MacOS Users Targeted By OceanLotus Backdoor

macOS backdoor OceanLotus

The new backdoor comes with multiple payloads and new detection evasion tactics.

A macOS backdoor variant has been uncovered that relies of multi-stage payloads and various updated anti-detection techniques. Researchers linked it to the OceanLotus advanced persistent threat (APT) group.

The Vietnam-backed OceanLotus (also known as APT 32) has been around since at least 2013, and previously launched targeted attacks against media, research and construction companies. Researchers said that in this case the attackers behind the malware variant appear to be hitting users from Vietnam, because the name of the lure document from the campaign is in Vietnamese. Older samples of the backdoor have targeted the same region before, according to researchers with Trend Micro.

“Some of the updates of this new variant include new behavior and domain names,” said researchers Luis Magisa and Steven Du. “Threat groups such as OceanLotus are actively updating malware variants in attempts to evade detection and improve persistence.”

The initial attack vector (such as phishing emails or otherwise) behind the malware is unclear; researchers told Threatpost that because the initial file is a document they assume it came through an email. However, the OceanLotus APT was recently discovered using malicious websites as well as Google Play apps to spread other malware. Researchers also currently have no knowledge of any targets in the campaign, they told Threatpost.

The malware is packed in an app, bundled in a .zip archive. The app attempts to pass itself off as a Microsoft Word document (using the Word icon). The app bundle contains two notable files: The shell script containing the main malicious processes, and the “Word” file displayed during execution.

In another attempt at evading detection, the app bundle’s name utilizes special characters – three bytes (“efb880”) that are in UTF-8 encoding.

“When a user looks for the fake doc folder via the macOS Finder app or the terminal command line, the folder’s name shows ‘ALL tim nha Chi Ngoc Canada.doc’ (‘tìm nhà Chị Ngọc’ roughly translates to ‘find Mrs. Ngoc’s house’),” said researchers in a Friday analysis. “However, checking the original .zip file that contains the folder shows three unexpected bytes between ‘.’ and ‘doc’.”

These bytes are special unicode control characters that don’t change the visual appearance of the file. However, while the file visually looks like a normal file, the operating system sees the app bundle as an unsupported directory type due to these special characters. Therefore, as a default action the “open” command is used to execute the malicious app, said researchers.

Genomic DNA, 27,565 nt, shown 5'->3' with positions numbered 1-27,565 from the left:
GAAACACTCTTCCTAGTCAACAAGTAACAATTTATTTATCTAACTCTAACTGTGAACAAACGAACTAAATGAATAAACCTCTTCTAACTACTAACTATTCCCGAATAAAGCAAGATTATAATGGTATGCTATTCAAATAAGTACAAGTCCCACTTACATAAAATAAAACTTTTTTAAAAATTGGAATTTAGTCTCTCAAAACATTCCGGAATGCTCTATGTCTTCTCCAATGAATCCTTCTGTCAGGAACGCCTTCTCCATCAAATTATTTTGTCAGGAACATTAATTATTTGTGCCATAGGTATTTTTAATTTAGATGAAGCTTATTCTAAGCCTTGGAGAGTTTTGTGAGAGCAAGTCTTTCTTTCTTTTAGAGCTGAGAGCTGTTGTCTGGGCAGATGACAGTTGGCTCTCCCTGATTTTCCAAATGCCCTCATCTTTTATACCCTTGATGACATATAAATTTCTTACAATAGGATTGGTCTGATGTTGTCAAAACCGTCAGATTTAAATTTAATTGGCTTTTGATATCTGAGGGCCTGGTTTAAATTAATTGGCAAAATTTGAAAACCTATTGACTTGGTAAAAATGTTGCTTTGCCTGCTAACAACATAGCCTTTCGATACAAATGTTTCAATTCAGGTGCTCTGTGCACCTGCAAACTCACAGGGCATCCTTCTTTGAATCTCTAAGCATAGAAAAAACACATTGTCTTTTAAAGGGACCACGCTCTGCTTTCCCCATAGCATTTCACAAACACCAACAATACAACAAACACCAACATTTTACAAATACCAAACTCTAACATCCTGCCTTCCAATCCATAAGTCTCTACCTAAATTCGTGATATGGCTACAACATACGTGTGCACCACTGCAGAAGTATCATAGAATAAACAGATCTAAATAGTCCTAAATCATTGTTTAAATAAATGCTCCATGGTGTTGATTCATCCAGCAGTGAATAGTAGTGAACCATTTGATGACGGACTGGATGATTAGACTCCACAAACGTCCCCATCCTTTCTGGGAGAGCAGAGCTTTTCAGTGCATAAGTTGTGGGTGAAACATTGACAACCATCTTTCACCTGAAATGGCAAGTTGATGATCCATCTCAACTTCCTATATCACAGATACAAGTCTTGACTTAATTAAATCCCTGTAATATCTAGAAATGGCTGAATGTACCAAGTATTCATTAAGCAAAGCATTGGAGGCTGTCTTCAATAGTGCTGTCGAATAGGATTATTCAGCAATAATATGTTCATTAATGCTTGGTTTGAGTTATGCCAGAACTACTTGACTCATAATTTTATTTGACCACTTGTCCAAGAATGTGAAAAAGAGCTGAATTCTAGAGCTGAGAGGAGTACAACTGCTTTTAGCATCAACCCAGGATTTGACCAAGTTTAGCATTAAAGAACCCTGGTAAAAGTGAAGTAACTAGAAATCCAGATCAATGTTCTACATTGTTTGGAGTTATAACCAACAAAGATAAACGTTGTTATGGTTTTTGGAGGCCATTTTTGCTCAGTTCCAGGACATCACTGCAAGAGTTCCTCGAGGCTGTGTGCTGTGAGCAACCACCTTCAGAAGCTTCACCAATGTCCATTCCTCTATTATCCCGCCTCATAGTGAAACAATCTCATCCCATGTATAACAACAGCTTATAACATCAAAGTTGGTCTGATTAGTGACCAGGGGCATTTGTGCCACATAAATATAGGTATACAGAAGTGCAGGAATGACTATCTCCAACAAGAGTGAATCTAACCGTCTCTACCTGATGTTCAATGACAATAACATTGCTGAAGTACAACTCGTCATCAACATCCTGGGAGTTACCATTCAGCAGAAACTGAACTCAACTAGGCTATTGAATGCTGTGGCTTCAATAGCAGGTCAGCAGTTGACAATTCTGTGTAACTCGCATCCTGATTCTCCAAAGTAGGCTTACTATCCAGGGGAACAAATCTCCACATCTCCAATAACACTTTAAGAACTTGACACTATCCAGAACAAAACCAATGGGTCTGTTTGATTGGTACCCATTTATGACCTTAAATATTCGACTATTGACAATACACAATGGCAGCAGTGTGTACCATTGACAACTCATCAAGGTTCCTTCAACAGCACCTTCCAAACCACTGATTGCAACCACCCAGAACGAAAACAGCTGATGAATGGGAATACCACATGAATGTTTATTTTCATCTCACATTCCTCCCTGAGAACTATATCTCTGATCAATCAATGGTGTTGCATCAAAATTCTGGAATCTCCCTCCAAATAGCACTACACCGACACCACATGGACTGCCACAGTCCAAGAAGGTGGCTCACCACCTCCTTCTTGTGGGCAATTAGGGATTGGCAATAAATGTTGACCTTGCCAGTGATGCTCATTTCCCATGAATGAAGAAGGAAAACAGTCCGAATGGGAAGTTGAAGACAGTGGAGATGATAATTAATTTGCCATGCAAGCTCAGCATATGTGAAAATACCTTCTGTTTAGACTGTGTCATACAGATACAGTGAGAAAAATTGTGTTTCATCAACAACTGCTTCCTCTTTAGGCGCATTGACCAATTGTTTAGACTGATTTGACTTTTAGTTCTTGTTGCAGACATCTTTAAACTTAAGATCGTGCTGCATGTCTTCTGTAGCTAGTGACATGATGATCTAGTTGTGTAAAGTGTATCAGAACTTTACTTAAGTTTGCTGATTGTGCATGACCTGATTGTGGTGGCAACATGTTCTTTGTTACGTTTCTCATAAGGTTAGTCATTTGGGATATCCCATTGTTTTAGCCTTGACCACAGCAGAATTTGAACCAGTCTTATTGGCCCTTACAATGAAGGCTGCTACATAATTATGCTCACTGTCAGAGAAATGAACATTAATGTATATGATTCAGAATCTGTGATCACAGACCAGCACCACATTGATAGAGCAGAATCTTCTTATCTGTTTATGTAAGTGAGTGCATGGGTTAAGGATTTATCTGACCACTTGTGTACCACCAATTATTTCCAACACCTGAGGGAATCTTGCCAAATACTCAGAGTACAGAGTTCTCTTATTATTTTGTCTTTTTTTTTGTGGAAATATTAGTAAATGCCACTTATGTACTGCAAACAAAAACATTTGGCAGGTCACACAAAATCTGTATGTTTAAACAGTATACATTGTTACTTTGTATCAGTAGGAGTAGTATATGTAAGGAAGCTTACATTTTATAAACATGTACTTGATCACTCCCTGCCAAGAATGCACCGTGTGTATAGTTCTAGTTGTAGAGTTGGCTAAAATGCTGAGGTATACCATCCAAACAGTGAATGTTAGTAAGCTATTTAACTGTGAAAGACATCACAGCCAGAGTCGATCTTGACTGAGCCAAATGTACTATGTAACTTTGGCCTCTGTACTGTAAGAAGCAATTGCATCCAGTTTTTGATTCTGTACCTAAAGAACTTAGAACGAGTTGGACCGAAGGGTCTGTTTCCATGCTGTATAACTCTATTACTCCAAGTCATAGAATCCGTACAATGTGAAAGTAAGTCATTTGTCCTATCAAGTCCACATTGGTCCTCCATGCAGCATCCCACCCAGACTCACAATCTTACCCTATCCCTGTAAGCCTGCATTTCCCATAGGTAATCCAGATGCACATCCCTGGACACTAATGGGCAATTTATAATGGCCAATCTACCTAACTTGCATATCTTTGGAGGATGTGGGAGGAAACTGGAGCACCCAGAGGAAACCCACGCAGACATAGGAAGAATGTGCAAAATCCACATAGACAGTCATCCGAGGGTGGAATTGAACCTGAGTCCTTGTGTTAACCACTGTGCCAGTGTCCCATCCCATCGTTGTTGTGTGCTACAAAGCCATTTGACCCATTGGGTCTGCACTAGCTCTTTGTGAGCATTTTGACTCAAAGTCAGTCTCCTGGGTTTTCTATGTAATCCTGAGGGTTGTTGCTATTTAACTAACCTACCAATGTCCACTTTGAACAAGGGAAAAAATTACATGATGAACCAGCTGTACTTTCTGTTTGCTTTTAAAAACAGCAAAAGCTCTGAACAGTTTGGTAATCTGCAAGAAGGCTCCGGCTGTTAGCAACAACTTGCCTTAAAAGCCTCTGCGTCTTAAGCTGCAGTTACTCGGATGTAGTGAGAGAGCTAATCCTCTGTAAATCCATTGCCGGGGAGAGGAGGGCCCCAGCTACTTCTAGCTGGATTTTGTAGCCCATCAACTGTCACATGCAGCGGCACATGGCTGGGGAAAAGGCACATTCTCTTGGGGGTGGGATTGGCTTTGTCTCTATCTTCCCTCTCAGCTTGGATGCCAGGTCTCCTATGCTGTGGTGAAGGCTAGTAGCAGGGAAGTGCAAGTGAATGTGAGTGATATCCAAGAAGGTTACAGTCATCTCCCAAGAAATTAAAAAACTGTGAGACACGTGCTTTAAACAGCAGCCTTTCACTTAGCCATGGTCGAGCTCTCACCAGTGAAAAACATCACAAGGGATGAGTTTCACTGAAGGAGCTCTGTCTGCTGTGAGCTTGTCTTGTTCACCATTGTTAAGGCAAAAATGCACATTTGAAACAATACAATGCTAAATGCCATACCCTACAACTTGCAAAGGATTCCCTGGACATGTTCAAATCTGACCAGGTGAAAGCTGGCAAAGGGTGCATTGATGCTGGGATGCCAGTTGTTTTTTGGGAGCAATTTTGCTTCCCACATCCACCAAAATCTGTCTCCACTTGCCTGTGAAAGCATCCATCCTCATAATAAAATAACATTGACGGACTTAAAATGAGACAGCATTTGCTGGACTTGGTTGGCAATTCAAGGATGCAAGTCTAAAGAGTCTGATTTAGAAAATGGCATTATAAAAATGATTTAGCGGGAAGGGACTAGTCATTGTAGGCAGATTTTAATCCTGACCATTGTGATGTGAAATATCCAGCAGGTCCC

Once the app is executed, the malware launches a second-stage payload (ALL tim nha Chi Ngoc Canada.?doc/Contents/Resources/configureDefault.def), which in turn drops a third-stage payload before deleting itself.

The third-stage payload uses custom encryption, with base64 encoding and byte manipulation. This payload has capabilities for collecting operating system information and submitting the data to its command-and-control (C2) servers; as well as receiving additional C2 communication information.

Its backdoor functionalities include the ability to get processor and memory information, get the serial number and get the network interface MAC addresses. All this information is encrypted and sent to the C2 server. Other supported commands include: Getting the file size; downloading and executing files; running commands in terminal; downloading and removing files; and getting config information.

Researchers said this malware variant has similarities to another OceanLotus backdoor discovered in 2018, including identical supported commands and their respective codes used in both variants.

“The TTPs and some of its critical function logic are very similar to previous Oceanlotus malware, which led us to believe that it belongs to Oceanlotus,” researchers told Threatpost.

OceanLotus has previously been found using other detection evasion tactics, including steganography and injecting malware into the Windows Error Reporting (WER) service to evade detection. From at least January to April, researchers saw the group attacking China’s Ministry of Emergency Management, as well as the government of Wuhan province, in an apparent bid to steal intelligence regarding the country’s COVID-19 response. Also in 2020, the group was spotted launching an espionage campaign aimed at Android users in Asia.

Researchers said that to avoid malware such as this, macOS users should never click links or download attachments from emails coming from suspicious sources, and regularly patch their software and applications.

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